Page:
• Make contact with your young person’s whānau teacher if you notice sudden changes in behaviour as these could be tied to something going on at school.
  • Let the whānau teacher know if there is something happening at home, or with a student’s health, if this might impact their attendance.
  • Contact subject teachers if there is a concern in a particular subject. Teachers’ email addresses are included in each fortnightly report.

What are the legal obligations?

Section 20 of the Education Act (1989) states that “New Zealand citizens and residents between 6 and 16 must be enrolled at registered school”

Section 25 states that “students required to enrol must attend school”

Section 34 places the burden of proving enrolment and attendance on parents

● The school is required to record every period of attendance and absence and we must use the Ministry of Education’s Attendance Codes

● The school is required by the Ministry of Education to take action whenever students are not attending school. This includes, for example, sending text messages when we have unexplained absences and/or arranging meetings with caregivers to learn about any issues. School actions might also include making referrals to Attendance Services (sometimes commonly referred to as the ‘Truancy Service’) when a student's attendance drops below ‘regular attendance’ due to unexplained or unjustified absences.

Why is this important?

Riccarton High School’s vision is to be “a forward-thinking school aiming to prepare our diverse student community for a rapidly changing world by equipping them with the relevant skills, a global perspective, and the ability to embrace our core values associated with Te Wairua o Pūtaringamotu. Students will experience success today and will be prepared for tomorrow.”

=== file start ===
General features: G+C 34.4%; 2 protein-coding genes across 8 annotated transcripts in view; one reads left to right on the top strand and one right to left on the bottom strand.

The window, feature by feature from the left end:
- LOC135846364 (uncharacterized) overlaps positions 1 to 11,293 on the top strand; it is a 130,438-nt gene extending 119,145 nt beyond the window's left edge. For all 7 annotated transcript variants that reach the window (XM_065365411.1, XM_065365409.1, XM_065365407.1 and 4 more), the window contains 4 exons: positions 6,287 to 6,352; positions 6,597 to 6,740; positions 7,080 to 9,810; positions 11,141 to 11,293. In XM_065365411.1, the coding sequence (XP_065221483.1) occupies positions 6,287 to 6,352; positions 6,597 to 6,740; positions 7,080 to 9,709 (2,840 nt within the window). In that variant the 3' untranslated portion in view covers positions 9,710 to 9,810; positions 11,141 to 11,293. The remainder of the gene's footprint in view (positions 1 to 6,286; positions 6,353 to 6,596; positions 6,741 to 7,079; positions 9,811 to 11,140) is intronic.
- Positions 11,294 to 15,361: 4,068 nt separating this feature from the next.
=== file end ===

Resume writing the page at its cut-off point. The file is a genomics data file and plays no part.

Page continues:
Having all of our students attend every one of their classes, on time, and ready to learn helps us make this vision into a reality for your young person. We greatly value our partnership with our students’ whānau in keeping young people engaged in their education.


Attendance Works. (2018). Pay attention to attendance: Keep your child on track in middle and high school.https://www.attendanceworks.org/resources/handouts-for-families/

Hattie, J. (2009). Visible learning: A synthesis of over 800 meta-analyses relating to achievement. Routledge.

Ministry of Education. (2015). Attendance code list 2015.https://www.education.govt.nz/assets/Documents/School/Running-a-school/Technology-in-schools/technical-info/Attendance-Codes-2015-A4.pdf

Ministry of Education. (2020). New Zealand schools attendance survey: Term 2, 2019. Ministry of Education.https://www.educationcounts.govt.nz/publications/series/2503/new-zealand-schools-attendance-survey-term-2,-2019

Ministry of Education. (2021). Education Counts. Ministry of Education.https://www.educationcounts.govt.nz/indicators/main/student-engagement-participation/stand-downs-suspensions-exclusions-expulsions

New Zealand Government. (2020). Education Act 1989 No 80 (as at 01 August 2020), Public Act Contents – New Zealand Legislation.https://www.legislation.govt.nz/act/public/1989/0080/latest/DLM175959.html#DLM178240

Newton. (2020, November 28). Marked Absent: The attendance freefall in New Zealand’s schools | Stuff.co.nz.https://www.stuff.co.nz/national/education/123514144/marked-absent-the-attendance-freefall-in-new-zealands-schools

Pacheco, D. (2021, February 4). How screen time may cause insomnia in teens. Sleep Foundation.https://www.sleepfoundation.org/teens-and-sleep/screen-time-and-insomnia-for-teens

Riccarton High School. (2021). Riccarton High School » Attendance.https://www.riccarton.school.nz/absences/